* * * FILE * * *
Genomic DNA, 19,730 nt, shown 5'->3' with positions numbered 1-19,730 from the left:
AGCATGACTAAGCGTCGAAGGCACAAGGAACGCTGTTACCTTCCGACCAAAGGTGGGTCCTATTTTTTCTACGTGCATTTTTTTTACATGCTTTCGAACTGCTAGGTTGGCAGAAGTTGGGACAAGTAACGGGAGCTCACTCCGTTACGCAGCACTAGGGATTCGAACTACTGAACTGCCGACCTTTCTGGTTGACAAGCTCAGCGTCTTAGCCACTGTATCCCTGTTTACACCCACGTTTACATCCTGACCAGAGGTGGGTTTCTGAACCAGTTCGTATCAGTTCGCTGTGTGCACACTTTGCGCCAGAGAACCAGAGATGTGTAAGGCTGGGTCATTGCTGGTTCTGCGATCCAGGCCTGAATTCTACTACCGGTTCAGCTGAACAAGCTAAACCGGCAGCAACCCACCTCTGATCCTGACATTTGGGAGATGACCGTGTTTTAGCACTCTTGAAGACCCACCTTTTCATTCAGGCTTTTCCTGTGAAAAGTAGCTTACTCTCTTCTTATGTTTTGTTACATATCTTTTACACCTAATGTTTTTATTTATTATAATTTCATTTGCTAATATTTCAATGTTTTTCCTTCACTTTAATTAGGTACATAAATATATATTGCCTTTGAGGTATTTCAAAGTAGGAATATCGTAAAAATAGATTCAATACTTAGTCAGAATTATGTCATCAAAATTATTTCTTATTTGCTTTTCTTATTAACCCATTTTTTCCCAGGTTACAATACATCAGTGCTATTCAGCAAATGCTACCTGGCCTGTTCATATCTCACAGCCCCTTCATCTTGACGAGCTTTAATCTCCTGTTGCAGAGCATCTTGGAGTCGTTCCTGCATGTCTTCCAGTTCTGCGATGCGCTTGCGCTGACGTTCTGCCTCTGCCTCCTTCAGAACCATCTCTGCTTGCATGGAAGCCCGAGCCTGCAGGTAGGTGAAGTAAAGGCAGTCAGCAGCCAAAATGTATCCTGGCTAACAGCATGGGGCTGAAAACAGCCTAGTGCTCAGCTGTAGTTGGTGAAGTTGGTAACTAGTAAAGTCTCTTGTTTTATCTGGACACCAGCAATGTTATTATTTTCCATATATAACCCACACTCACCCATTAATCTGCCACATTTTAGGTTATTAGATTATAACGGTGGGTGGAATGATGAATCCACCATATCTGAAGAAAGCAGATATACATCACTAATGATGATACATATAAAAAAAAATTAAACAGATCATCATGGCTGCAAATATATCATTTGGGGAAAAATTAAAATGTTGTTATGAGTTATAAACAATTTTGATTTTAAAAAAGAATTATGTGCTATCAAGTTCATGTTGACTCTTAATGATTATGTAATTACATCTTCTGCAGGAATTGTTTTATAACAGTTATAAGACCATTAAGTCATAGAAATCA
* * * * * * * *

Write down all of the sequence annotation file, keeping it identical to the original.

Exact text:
Genomic DNA, 19,730 nt, shown 5'->3' with positions numbered 1-19,730 from the left:
AGCATGACTAAGCGTCGAAGGCACAAGGAACGCTGTTACCTTCCGACCAAAGGTGGGTCCTATTTTTTCTACGTGCATTTTTTTTACATGCTTTCGAACTGCTAGGTTGGCAGAAGTTGGGACAAGTAACGGGAGCTCACTCCGTTACGCAGCACTAGGGATTCGAACTACTGAACTGCCGACCTTTCTGGTTGACAAGCTCAGCGTCTTAGCCACTGTATCCCTGTTTACACCCACGTTTACATCCTGACCAGAGGTGGGTTTCTGAACCAGTTCGTATCAGTTCGCTGTGTGCACACTTTGCGCCAGAGAACCAGAGATGTGTAAGGCTGGGTCATTGCTGGTTCTGCGATCCAGGCCTGAATTCTACTACCGGTTCAGCTGAACAAGCTAAACCGGCAGCAACCCACCTCTGATCCTGACATTTGGGAGATGACCGTGTTTTAGCACTCTTGAAGACCCACCTTTTCATTCAGGCTTTTCCTGTGAAAAGTAGCTTACTCTCTTCTTATGTTTTGTTACATATCTTTTACACCTAATGTTTTTATTTATTATAATTTCATTTGCTAATATTTCAATGTTTTTCCTTCACTTTAATTAGGTACATAAATATATATTGCCTTTGAGGTATTTCAAAGTAGGAATATCGTAAAAATAGATTCAATACTTAGTCAGAATTATGTCATCAAAATTATTTCTTATTTGCTTTTCTTATTAACCCATTTTTTCCCAGGTTACAATACATCAGTGCTATTCAGCAAATGCTACCTGGCCTGTTCATATCTCACAGCCCCTTCATCTTGACGAGCTTTAATCTCCTGTTGCAGAGCATCTTGGAGTCGTTCCTGCATGTCTTCCAGTTCTGCGATGCGCTTGCGCTGACGTTCTGCCTCTGCCTCCTTCAGAACCATCTCTGCTTGCATGGAAGCCCGAGCCTGCAGGTAGGTGAAGTAAAGGCAGTCAGCAGCCAAAATGTATCCTGGCTAACAGCATGGGGCTGAAAACAGCCTAGTGCTCAGCTGTAGTTGGTGAAGTTGGTAACTAGTAAAGTCTCTTGTTTTATCTGGACACCAGCAATGTTATTATTTTCCATATATAACCCACACTCACCCATTAATCTGCCACATTTTAGGTTATTAGATTATAACGGTGGGTGGAATGATGAATCCACCATATCTGAAGAAAGCAGATATACATCACTAATGATGATACATATAAAAAAAAATTAAACAGATCATCATGGCTGCAAATATATCATTTGGGGAAAAATTAAAATGTTGTTATGAGTTATAAACAATTTTGATTTTAAAAAAGAATTATGTGCTATCAAGTTCATGTTGACTCTTAATGATTATGTAATTACATCTTCTGCAGGAATTGTTTTATAACAGTTATAAGACCATTAAGTCATAGAAATCA